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We investigated the extent of alignment between 'healthiness' defined by a food classification system that classifies foods and beverages primarily by their nutrient composition, the Health Star Rating (HSR) and a system that considers only the degree of processing of the product, the NOVA classification system. We used data for 25 486 products contained within the George Institute for Global Health's Australian 2022 FoodSwitch Dataset. Agreement between the two systems in the proportion of products classified as 'healthier' (HSR ≥3.5 or NOVA group 1-3) or 'less healthy' (HSR <3.5 or NOVA group 4) was assessed using the κ statistic. There was 'fair' agreement (κ = 0.30, 95%CI: 0.29-0.31) between both systems in the proportion of all products classified as healthier or less healthy. Approximately one-third (n = 8729) of all products were defined as 'discordant', including 34.3% (n = 5620) of NOVA group 4 products with HSR ≥3.5 (commonly convenience foods, sports/diet foods, meat alternatives, as well as products containing non-sugar sweeteners) and 34.1% (n = 3109) of NOVA group 1-3 products with HSR <3.5 (commonly single-ingredient foods such as sugars/syrups, full-fat dairy and products specially produced to contain no ultra-processed ingredients). Our analysis strengthens the evidence for the similarities and differences in product healthiness according to a nutrient-based classification system and a processing-based classification system. Although the systems' classifications align for the majority of food and beverage products, the discordance found for some product categories indicates potential for confusion if systems are deployed alongside each other within food policies.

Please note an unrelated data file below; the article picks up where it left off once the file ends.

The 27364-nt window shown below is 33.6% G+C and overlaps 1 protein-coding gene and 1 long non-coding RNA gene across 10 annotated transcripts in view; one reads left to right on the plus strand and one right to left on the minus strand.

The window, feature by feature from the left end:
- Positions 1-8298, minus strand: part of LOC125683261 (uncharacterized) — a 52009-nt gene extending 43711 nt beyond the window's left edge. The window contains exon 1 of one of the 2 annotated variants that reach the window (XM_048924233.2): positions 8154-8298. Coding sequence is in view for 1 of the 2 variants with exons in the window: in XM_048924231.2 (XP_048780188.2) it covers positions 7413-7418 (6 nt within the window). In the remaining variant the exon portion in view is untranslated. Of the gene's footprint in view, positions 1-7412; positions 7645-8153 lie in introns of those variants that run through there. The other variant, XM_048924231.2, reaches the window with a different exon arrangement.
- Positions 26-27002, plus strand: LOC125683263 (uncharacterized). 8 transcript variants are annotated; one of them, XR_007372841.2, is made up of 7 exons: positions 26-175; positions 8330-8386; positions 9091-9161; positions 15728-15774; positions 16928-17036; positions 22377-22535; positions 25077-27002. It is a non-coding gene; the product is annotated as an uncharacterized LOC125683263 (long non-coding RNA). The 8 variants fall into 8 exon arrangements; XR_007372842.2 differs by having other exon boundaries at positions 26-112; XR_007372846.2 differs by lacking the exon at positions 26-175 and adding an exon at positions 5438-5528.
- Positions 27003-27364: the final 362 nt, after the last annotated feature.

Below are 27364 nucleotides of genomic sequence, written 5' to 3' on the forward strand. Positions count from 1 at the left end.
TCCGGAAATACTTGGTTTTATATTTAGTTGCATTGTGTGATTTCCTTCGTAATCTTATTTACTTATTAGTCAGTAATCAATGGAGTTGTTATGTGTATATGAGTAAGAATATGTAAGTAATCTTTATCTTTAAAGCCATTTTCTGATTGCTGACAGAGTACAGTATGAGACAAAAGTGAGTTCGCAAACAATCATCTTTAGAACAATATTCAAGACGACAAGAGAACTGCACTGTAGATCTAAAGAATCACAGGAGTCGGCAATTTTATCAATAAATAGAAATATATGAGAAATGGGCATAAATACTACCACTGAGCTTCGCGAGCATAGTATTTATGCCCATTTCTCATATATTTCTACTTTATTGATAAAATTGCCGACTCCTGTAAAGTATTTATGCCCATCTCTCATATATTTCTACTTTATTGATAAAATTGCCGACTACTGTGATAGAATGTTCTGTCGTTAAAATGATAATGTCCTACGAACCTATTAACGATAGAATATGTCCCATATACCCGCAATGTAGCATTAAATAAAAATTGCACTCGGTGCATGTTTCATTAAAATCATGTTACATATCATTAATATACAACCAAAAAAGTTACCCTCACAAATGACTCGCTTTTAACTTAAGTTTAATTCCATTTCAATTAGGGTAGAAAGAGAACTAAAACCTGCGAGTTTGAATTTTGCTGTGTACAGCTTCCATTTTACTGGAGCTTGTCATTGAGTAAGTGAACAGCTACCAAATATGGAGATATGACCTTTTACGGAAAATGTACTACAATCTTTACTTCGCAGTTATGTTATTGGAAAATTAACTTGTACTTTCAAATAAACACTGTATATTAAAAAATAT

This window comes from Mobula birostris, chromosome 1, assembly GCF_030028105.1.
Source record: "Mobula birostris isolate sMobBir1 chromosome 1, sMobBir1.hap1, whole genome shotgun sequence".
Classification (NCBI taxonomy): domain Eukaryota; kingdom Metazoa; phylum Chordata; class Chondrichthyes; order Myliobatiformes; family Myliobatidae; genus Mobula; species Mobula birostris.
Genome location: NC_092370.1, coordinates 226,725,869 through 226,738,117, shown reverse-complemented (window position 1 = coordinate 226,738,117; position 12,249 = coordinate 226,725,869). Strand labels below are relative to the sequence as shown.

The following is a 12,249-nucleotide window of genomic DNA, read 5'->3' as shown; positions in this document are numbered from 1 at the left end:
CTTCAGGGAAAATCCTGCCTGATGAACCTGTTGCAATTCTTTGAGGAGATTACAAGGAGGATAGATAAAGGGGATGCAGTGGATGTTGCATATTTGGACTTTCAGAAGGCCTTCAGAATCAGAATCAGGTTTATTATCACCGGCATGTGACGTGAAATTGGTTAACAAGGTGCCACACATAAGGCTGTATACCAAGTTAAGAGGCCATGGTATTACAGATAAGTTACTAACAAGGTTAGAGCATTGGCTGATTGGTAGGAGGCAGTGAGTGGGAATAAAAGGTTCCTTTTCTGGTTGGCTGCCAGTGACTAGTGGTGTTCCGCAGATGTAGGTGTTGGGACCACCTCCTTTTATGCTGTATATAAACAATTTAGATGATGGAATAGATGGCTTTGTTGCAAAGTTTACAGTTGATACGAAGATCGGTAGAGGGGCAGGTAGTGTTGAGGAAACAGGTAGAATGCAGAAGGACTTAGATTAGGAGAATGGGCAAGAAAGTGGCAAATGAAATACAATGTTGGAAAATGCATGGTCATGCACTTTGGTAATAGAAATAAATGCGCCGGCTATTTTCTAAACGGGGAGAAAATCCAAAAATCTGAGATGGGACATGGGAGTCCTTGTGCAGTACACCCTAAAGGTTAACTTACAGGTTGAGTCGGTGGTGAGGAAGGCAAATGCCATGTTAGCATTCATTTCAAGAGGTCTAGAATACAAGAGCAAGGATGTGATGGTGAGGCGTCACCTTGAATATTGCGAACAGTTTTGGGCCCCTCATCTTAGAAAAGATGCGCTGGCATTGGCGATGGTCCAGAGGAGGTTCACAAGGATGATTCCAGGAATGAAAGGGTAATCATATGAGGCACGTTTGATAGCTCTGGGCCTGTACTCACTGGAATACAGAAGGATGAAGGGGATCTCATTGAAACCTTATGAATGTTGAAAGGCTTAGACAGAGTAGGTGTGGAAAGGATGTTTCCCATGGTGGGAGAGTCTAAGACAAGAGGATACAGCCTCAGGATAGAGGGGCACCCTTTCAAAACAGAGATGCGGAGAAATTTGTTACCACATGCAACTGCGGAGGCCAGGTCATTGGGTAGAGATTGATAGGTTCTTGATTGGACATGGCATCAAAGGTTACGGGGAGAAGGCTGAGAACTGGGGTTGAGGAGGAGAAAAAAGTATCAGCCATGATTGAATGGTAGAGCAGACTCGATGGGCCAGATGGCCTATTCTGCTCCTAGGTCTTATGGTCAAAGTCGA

Original publication




Journal article


Nutr Bull

Publication Date



Health Star Rating, NOVA, food classification, food policy, nutrient profiling, ultra-processed